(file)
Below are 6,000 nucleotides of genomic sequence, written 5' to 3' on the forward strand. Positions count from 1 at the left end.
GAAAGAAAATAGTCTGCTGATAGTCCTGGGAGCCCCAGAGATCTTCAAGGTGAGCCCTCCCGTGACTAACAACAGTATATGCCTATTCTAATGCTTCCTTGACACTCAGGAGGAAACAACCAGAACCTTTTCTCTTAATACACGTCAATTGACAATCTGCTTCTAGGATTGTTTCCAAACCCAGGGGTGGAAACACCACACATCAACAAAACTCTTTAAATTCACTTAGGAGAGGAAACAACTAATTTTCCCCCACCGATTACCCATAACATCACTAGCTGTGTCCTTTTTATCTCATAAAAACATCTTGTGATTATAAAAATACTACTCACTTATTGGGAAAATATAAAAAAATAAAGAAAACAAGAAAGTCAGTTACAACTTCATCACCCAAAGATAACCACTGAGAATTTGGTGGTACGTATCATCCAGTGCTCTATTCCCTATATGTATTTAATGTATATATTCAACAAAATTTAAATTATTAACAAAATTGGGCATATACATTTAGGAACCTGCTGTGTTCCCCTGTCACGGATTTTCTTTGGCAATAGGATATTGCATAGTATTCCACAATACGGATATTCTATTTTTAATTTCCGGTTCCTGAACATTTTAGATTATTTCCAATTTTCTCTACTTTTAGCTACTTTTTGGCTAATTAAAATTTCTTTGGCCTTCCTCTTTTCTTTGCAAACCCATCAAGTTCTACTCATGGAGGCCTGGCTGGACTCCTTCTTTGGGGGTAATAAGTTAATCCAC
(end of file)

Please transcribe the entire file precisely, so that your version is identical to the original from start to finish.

Below are 6,000 nucleotides of genomic sequence, written 5' to 3' on the forward strand. Positions count from 1 at the left end.
GAAAGAAAATAGTCTGCTGATAGTCCTGGGAGCCCCAGAGATCTTCAAGGTGAGCCCTCCCGTGACTAACAACAGTATATGCCTATTCTAATGCTTCCTTGACACTCAGGAGGAAACAACCAGAACCTTTTCTCTTAATACACGTCAATTGACAATCTGCTTCTAGGATTGTTTCCAAACCCAGGGGTGGAAACACCACACATCAACAAAACTCTTTAAATTCACTTAGGAGAGGAAACAACTAATTTTCCCCCACCGATTACCCATAACATCACTAGCTGTGTCCTTTTTATCTCATAAAAACATCTTGTGATTATAAAAATACTACTCACTTATTGGGAAAATATAAAAAAATAAAGAAAACAAGAAAGTCAGTTACAACTTCATCACCCAAAGATAACCACTGAGAATTTGGTGGTACGTATCATCCAGTGCTCTATTCCCTATATGTATTTAATGTATATATTCAACAAAATTTAAATTATTAACAAAATTGGGCATATACATTTAGGAACCTGCTGTGTTCCCCTGTCACGGATTTTCTTTGGCAATAGGATATTGCATAGTATTCCACAATACGGATATTCTATTTTTAATTTCCGGTTCCTGAACATTTTAGATTATTTCCAATTTTCTCTACTTTTAGCTACTTTTTGGCTAATTAAAATTTCTTTGGCCTTCCTCTTTTCTTTGCAAACCCATCAAGTTCTACTCATGGAGGCCTGGCTGGACTCCTTCTTTGGGGGTAATAAGTTAATCCAC